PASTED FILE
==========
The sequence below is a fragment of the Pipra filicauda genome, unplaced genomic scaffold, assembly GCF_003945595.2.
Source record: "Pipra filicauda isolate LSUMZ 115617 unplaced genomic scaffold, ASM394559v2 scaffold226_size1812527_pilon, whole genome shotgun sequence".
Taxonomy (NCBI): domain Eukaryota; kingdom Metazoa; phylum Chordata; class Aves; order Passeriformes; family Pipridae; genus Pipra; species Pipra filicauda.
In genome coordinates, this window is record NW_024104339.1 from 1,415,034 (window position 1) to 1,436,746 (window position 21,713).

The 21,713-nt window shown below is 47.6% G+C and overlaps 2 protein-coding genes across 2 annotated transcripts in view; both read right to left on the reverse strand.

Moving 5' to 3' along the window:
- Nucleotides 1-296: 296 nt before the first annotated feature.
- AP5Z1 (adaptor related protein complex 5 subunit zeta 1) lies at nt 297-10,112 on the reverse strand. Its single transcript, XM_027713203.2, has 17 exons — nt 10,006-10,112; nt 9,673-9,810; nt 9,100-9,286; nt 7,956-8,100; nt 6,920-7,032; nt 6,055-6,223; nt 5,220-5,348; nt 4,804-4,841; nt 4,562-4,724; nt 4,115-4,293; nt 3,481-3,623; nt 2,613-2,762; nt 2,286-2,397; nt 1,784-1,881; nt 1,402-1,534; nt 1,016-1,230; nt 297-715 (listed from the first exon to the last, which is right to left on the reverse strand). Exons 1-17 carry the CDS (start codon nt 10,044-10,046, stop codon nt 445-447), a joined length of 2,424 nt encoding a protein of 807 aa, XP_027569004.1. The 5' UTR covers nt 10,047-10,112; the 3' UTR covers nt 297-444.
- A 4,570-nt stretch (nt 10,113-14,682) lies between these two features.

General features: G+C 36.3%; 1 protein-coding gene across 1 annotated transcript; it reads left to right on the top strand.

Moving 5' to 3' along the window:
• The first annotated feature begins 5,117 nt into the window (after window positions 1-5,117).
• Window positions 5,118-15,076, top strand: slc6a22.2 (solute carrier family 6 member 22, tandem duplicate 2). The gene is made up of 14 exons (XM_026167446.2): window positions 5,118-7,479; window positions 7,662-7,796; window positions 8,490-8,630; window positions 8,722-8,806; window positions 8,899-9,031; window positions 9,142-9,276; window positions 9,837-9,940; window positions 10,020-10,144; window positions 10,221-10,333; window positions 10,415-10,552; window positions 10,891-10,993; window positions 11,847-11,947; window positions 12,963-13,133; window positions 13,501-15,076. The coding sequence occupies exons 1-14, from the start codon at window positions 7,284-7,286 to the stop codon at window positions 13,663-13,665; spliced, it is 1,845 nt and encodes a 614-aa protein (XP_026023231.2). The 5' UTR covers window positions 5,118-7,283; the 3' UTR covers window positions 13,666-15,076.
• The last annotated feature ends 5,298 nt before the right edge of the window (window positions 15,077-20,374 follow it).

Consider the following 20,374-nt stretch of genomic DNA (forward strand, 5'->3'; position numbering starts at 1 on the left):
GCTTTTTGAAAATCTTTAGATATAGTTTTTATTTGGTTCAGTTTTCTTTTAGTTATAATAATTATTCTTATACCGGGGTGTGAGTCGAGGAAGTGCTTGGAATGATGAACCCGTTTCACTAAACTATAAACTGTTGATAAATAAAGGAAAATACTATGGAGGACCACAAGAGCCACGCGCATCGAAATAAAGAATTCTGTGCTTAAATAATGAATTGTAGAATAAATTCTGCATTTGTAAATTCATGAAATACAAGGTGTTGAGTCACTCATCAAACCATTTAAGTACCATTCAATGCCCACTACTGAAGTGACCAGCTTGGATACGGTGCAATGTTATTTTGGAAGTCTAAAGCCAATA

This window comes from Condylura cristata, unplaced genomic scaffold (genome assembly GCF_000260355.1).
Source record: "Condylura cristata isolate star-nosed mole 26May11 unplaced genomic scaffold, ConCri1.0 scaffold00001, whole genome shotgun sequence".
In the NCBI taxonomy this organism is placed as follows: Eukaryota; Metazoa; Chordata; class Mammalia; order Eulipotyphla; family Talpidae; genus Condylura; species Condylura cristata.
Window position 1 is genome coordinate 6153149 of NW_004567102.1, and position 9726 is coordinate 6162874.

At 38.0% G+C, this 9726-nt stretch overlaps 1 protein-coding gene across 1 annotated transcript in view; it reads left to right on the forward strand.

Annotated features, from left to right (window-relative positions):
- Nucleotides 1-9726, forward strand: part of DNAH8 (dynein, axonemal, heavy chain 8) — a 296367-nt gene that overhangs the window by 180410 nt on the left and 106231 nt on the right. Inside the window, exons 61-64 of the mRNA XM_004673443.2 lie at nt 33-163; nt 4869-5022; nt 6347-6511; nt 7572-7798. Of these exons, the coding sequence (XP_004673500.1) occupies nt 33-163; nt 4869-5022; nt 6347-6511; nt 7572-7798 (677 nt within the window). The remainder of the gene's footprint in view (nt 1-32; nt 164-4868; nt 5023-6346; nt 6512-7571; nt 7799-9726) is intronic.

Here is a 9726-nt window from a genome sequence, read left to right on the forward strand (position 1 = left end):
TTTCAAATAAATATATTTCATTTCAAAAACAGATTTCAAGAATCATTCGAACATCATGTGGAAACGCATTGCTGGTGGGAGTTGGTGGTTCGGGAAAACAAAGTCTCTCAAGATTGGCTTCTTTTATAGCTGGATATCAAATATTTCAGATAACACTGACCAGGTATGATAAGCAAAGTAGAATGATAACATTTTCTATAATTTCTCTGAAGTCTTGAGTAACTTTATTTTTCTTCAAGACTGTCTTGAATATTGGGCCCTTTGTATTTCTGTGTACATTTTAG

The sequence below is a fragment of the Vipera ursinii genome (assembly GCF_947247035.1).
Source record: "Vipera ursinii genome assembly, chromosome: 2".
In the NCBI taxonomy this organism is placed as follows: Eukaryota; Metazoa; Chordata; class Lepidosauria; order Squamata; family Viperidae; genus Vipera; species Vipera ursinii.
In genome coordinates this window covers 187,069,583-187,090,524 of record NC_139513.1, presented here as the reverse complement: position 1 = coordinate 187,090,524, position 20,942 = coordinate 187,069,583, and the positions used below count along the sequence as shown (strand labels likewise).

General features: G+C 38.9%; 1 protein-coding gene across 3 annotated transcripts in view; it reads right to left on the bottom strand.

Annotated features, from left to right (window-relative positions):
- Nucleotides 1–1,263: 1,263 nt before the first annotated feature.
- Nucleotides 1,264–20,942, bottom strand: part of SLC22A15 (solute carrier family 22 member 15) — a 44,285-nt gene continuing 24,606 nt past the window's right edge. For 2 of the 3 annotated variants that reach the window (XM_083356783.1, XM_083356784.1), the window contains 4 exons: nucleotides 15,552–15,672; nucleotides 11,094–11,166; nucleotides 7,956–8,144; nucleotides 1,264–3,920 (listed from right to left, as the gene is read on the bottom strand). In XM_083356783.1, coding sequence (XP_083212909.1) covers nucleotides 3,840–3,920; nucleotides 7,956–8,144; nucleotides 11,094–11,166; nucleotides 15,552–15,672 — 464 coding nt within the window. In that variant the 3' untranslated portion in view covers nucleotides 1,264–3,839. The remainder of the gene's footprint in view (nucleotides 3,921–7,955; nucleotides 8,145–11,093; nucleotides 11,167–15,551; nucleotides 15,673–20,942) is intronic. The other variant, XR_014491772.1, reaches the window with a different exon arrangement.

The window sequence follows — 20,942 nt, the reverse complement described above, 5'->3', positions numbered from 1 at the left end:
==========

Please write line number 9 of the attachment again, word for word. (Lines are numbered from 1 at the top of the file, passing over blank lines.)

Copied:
- A 4,570-nt stretch (nt 10,113-14,682) lies between these two features.